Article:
Bill Smith

From Openwaterpedia
William Melvin Smith, Jr., 2-time Olympic champion
Bill Smith in a Maui irrigation ditch with coach Soichi Sakamoto

William Melvin Smith, Jr. (16 May 1924 – 8 February 2013) (aka Bill Smith) is one of Hawaii's greatest swimmers. Smith was one of the inaugural inductees in the Hawaii Swimming Hall of Fame in 2002. His career began when he placed second in a 1-mile swim at the American national championships in California at the age of 16. After returning home to Hawaii, he moved to Maui to train with the legendary Soichi Sakamoto where the training regimen included swimming against the currents in Maui's irrigation ditches. Smith attended Ohio State University for 1 year before joining the Navy. After World War II ended, he returned to Ohio State to complete his degree and return to swimming. He won a total of 36 individual and relay titles in the Amateur Athletic Union (AAU), Big Ten and NCAA championships. He set American records at 18 different distances and was generally considered one of the world's outstanding swimmer from 1941 to 1949 when he set 7 world records and 12 national records. In 1942, he won 3 freestyle events at the national championships, setting a world record in one and American records in the other two events. At one time, Smith held all of the world records in freestyle swimming events between the 200-meter and 1,000-meter distances.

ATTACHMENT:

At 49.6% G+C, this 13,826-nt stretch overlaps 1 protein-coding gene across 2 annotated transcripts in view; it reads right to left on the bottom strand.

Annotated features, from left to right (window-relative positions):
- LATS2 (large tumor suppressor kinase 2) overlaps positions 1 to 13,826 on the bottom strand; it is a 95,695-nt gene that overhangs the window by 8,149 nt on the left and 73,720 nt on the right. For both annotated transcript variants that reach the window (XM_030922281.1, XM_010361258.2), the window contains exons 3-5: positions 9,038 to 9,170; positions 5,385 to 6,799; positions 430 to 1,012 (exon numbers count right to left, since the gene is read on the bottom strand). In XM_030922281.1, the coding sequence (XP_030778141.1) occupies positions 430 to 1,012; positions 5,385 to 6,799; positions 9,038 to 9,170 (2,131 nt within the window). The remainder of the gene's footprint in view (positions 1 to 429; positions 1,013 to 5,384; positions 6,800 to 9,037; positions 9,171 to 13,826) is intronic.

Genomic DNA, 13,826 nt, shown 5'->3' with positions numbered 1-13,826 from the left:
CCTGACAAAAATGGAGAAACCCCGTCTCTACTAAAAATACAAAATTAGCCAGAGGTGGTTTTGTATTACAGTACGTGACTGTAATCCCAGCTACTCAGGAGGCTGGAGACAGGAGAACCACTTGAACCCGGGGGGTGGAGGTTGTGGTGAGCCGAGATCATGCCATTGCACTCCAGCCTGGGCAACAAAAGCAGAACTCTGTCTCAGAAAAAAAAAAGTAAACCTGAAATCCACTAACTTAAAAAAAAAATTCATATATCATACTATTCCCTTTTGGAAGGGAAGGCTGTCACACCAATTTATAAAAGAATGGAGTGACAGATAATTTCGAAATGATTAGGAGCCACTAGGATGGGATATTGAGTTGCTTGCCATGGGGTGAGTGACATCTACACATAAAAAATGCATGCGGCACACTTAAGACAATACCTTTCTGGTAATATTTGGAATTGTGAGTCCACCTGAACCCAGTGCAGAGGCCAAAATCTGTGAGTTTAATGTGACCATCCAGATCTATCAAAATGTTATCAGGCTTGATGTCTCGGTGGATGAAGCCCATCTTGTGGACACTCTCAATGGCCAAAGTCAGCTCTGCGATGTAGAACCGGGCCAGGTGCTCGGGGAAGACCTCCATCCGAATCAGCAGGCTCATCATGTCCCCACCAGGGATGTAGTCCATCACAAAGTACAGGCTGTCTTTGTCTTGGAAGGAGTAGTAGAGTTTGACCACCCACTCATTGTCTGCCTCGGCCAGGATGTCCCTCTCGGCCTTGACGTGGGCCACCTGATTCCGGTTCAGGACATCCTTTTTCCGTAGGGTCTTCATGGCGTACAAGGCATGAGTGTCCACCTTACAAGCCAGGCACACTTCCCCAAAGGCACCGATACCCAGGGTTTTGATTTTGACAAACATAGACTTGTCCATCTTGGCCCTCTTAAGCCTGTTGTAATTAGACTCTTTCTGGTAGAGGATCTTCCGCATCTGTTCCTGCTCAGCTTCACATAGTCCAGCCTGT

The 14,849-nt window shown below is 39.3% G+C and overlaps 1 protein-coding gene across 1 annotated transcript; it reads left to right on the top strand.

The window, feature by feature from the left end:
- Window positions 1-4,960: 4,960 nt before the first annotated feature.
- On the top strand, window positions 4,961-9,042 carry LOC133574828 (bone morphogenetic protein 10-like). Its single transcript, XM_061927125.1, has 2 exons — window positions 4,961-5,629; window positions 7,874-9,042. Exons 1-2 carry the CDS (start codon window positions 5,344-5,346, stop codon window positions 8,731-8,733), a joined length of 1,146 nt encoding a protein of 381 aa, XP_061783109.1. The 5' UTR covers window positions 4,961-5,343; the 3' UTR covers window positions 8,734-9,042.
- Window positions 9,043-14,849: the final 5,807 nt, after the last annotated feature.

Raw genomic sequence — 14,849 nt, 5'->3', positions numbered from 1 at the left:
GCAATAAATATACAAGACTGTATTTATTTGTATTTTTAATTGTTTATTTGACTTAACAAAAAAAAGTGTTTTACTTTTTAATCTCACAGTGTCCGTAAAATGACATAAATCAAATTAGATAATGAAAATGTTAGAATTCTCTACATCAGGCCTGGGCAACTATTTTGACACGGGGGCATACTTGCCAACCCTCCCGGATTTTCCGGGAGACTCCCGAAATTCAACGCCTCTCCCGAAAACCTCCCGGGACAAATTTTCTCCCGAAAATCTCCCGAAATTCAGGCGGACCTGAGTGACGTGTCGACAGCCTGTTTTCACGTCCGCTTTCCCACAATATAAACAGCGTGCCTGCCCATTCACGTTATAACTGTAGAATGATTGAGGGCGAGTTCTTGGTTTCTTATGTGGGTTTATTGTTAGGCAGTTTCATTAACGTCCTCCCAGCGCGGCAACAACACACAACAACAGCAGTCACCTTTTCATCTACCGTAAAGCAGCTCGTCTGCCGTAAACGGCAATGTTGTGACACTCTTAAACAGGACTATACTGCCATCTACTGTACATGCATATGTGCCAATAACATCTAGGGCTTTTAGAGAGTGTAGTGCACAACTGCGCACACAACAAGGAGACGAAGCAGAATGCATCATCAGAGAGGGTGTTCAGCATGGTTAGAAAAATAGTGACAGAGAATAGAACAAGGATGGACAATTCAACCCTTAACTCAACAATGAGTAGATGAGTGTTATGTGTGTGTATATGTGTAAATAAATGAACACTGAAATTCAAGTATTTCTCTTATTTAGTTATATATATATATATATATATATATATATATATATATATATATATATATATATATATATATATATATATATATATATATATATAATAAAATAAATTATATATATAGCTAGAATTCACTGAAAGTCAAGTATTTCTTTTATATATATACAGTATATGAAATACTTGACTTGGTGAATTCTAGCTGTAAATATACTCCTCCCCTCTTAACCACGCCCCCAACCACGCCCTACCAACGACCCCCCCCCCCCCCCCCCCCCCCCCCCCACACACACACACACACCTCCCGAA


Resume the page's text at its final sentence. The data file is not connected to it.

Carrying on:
1948 Olympics

One of his greatest accomplishments was winning 2 gold medals at the 1948 London Olympic Games in the 400m freestyle and the 800m freestyle relay.

Ocean Career

He later became captain of the lifeguards at Waikiki Beach and the Water Safety Director of Department of Parks and Recreation for the City and County of Honolulu.

Coaching Career

Smith coached the K-Bay Swim Club at the Kaneohe Marine Air Station in the early 1970s. He then went on to coach the Kamehameha Swim Club for 20 years. One of his top swimmers was Kaili Chun.


Smith is inducted as an Honor Swimmer in the International Swimming Hall of Fame in 1966 and in the Hawaii Swimming Hall of Fame and Museum in 2002.

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